Friday , 7 October 2022

AfBAA Speaker Webinar: NCAA to release new reviewed Civil Aviation Act July

Captain Musa Nuhu, DG NCAA
  • Act to plug regulation gaps, make general aviation easily accessible

NIGERIAN Civil Aviation Authority (NCAA) has set a late July timeline for the new Civil Aviation Act to come out stressing that the Act will aid in taking care of gaps in the system including illegal charter operations, foreign aircraft registry and differentiating rules and Air operators Certificate (AOC) requirements between general aviation and airline.

This is just as the regulator has vowed that private aircraft engaged in illegal charter operations will incur the full wrath of the law from fines to withdrawals of certification if need be stressing that it is making intentional efforts to strengthen General Aviation in the country.

Director General of the NCAA, Captain Musa Nuhu who was hosted in African Business Aviation Association (AfBAA) Speaker Webinar by Chairman, Mr. Nick Fadugba made these known while responding to questions geared at the development of business aviation in the country stressed the importance of reviewing the Aviation Act.READ ALSO: NCAA says plans underway to de-clutter regulations to boost General Aviation

He said,”In the next two months, end of June or in early July the new Civil Aviation Act will come out. We have done the public seating already

He also said that due to the inherent gaps in the system operators were slipping through and that was a reason why the regulatory agency was reviewing the Civil Aviation Act and make regulation and compliance as well as acquisition of Air Operators Certificates (AOC)for investors in general aviation easier and different from commercial airline operation.

Captain Nuhu further explained that of the 100 business aircraft in Nigeria only about 23 were registered in Nigeria and despite the law that allows for them to use the aircraft between 6-12 months many have perfected the Act in bypassing the system due to cracks and that the reviewed Act would see to that.

Nuhu said,“It’s a high percentage and the 70 I mentioned; out of the 70 only about 46 are actually active and so I guess some our out and they haven’t come back. Yes, it is a bit unusual where you have foreign registered aircraft much more than the Nigerian registered in the country and we try to encourage the foreign registered to de-register and register here in Nigeria its getting there but at a very slow rate and maybe they need to see a more stable macroeconomic environment so they can de-register and put in a Nigerian registration. READ MORE: Why Nigeria needs to develop general aviation to employ hundreds of pilots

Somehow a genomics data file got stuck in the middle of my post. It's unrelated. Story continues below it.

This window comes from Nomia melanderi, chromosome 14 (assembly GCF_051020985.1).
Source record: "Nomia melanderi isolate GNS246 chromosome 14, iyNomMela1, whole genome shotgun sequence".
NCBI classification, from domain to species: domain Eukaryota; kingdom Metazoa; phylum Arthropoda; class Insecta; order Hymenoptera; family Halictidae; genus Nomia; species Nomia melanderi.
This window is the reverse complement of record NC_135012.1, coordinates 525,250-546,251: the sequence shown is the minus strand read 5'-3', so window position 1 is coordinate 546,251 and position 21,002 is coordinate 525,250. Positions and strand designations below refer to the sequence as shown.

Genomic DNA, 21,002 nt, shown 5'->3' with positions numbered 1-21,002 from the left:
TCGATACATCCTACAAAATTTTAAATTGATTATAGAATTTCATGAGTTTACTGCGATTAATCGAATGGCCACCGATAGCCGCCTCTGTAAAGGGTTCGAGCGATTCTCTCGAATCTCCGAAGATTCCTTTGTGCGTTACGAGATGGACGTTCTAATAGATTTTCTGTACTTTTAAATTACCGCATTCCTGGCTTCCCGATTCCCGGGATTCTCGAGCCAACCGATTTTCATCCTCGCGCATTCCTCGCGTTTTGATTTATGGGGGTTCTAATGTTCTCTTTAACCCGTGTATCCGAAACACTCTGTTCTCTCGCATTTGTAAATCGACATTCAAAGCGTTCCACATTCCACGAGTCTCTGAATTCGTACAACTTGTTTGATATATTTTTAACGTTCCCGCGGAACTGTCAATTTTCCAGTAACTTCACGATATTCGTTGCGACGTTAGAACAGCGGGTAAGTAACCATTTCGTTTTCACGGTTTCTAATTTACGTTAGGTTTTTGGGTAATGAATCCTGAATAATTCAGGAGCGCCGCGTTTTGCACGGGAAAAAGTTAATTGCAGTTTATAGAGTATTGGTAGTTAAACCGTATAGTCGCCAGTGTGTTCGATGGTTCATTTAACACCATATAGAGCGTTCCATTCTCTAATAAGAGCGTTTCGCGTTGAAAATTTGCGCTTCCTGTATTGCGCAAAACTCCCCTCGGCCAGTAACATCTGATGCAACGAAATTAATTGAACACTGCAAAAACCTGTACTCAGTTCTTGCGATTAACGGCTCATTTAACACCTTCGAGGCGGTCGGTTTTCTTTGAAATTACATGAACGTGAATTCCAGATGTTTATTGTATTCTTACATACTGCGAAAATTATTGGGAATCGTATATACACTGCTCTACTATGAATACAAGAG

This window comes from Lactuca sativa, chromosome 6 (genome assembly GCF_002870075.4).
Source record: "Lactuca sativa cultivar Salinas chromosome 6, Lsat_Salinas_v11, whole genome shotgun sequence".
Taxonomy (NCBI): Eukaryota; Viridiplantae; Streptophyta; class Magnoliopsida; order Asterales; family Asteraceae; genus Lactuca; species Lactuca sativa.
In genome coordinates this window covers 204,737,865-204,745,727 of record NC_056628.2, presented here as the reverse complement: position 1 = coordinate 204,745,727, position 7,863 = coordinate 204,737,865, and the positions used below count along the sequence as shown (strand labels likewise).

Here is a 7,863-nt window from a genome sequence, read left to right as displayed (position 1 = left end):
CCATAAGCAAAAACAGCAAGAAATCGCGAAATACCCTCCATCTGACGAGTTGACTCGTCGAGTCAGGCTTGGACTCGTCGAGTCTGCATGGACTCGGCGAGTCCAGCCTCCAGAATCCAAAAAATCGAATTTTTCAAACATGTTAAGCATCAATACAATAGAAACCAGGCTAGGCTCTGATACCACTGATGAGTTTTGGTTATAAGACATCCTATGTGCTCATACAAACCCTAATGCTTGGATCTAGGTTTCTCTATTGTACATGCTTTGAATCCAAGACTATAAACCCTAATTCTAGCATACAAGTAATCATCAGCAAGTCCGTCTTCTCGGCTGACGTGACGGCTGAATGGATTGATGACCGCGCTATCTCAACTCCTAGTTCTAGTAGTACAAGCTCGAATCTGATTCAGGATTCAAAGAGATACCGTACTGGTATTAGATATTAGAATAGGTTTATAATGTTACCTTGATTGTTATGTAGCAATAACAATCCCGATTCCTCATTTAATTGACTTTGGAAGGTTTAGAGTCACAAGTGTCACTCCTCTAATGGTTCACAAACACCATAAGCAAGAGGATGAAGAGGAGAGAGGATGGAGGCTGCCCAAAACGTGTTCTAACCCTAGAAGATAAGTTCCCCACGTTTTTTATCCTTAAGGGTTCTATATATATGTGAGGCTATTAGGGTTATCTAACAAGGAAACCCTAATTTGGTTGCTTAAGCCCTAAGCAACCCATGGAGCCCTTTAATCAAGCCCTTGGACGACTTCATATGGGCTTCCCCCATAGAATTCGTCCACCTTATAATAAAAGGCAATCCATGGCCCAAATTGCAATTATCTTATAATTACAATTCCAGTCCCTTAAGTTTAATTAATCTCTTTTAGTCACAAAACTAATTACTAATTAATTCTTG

“ A bit of more confidence in the regulatory function will help do that, we try to work with them to see how they can de register. I’ve seen a couple of request for that and we are making progress.

Basically, the Nigerian Civil Aviation Regulation (NCARs) Part allows foreign operations for aircraft from 2-12 months and for an initial six months renewable for another six months. I must say a lot of operators have found a way to go around that requirement by going out and returning to go through the process again.

Mr. Nick Fadugba

“Right now, the Civil Aviation Act is under review at the national assembly and once it is done passed and signed into law by his Excellency, the president we intend to review some of our regulations and promulgating some specific regulations as applies to general aviation and these are some of the issues we intend to look at and sort but right now we are tied to our own regulations. There are some gaps in the system but we have noticed it once we review the regulations ,” he said.

“In addition to that we will like to develop a new regulatory regime for general aviation, to encourage people to encourage the general aviation to be more comfortable to come and take their registration in Nigeria.”

He decried illegal operations by private aircraft license holders who under one guise or bypass the gaps to carry out illegal charter costing the nation revenue and stressed that if caught the full wrath of the law would be used.

He however decried that it was sometimes difficult to prove that private aircraft carry charter since most times the CAA does not get the cooperation of the passengers who use those services.

He said,”…these private operators are required to file monthly reports on the number of flights conducted and the passenger manifest for us to look and determine if some are illegal charters, yes we are trying our best and we have a couple of cases we are dealing with. One of the cases, the enforcement team has recommended 60 days suspension of their certificate and an additional fine so they have a period of 30 days of which to get back to us, protest or bring evidence to exonerate them but the time has run out. READ ALSO: Operator charges NCAA; DSS to go after illegal charter operators

“It’s on the difficult side to identify some because you need the cooperation of the customers who use these services and sometimes customers are not forth coming. We are boosting ramp checks, spot checks and we keep working on it till we get this right.

“One other thing we can do when we review or regulations to make it easier for the regulatory requirements for charter operations, we need to have a way of making it easier because right now, it’s like having requirement for an airline AOC. So we on our part can make it easier for those who legitimately want to do charter operations to do that through friendly and smart operations.

“But I can assure you, anyone doing illegal black market charter operations will incur the full wrath of the law.”

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